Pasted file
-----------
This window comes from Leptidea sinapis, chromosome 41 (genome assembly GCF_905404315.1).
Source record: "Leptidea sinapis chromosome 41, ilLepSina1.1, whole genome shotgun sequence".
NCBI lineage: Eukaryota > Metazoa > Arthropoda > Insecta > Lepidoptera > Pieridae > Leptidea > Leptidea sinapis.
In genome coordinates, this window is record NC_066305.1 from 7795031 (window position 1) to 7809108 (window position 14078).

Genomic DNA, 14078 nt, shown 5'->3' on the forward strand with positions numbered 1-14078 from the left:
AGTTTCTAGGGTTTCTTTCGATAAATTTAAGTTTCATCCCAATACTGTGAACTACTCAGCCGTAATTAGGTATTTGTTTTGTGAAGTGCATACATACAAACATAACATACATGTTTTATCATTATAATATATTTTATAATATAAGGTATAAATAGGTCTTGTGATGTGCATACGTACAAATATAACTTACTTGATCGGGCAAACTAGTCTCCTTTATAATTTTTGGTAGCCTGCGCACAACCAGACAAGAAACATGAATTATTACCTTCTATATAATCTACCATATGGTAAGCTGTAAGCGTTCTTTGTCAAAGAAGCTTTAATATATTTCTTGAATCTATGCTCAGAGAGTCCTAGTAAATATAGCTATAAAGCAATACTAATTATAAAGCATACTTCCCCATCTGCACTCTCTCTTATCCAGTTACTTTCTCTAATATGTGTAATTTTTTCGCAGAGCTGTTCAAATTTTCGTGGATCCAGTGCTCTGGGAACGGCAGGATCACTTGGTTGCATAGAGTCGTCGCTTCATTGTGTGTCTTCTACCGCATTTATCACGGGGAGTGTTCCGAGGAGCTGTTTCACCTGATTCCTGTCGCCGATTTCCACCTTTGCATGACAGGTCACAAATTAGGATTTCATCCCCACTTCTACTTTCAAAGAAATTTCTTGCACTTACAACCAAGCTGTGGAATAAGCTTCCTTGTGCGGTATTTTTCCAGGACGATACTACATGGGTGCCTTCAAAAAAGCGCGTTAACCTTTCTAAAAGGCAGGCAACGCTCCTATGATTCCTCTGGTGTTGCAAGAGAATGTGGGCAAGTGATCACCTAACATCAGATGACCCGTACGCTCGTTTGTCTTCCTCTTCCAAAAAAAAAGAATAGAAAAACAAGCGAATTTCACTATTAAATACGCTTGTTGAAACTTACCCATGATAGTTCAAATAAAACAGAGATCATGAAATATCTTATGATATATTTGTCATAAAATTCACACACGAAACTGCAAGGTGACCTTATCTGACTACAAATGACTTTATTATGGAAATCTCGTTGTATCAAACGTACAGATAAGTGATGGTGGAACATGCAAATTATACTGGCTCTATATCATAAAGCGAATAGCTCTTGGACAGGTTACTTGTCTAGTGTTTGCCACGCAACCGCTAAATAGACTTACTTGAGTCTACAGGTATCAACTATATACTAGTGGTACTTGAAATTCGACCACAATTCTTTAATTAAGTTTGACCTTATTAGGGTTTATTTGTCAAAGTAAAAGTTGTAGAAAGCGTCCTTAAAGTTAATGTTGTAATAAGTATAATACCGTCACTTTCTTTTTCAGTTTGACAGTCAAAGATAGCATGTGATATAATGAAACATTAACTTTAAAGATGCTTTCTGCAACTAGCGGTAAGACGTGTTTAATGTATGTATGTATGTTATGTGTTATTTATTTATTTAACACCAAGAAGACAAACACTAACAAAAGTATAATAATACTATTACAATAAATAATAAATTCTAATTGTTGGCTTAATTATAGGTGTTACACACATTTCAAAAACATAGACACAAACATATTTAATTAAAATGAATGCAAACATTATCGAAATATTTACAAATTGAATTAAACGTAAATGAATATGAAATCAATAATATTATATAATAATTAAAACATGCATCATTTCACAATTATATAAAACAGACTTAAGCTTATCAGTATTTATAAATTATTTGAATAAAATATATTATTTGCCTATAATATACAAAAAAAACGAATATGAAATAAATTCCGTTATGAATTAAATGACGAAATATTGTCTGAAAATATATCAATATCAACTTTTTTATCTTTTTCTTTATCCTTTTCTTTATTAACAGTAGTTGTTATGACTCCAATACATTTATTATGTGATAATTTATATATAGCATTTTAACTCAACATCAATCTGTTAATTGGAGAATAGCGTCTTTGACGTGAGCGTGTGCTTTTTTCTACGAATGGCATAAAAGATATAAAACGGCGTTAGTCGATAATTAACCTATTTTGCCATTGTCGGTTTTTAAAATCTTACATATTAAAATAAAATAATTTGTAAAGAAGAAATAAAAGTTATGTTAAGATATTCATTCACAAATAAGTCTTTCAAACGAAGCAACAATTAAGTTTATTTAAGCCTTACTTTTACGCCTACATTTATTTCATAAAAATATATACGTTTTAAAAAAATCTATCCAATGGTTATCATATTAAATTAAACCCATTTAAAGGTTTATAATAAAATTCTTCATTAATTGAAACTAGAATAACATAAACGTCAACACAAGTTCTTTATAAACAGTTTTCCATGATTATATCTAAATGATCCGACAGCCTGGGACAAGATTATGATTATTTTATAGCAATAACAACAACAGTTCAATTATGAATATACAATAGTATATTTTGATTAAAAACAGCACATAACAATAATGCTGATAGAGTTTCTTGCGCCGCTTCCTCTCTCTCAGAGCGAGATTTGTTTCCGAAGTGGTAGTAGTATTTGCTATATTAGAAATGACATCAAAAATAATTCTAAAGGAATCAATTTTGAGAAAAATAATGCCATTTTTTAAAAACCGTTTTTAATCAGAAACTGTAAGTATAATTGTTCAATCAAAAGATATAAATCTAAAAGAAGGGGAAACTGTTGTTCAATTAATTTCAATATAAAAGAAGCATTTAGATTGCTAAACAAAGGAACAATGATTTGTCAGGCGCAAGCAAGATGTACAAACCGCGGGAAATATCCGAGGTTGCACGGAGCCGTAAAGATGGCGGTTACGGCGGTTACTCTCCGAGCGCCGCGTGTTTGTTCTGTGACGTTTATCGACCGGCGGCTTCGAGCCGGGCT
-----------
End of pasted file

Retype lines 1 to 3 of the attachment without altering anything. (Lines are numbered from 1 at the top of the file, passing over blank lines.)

This window comes from Leptidea sinapis, chromosome 41 (genome assembly GCF_905404315.1).
Source record: "Leptidea sinapis chromosome 41, ilLepSina1.1, whole genome shotgun sequence".
NCBI lineage: Eukaryota > Metazoa > Arthropoda > Insecta > Lepidoptera > Pieridae > Leptidea > Leptidea sinapis.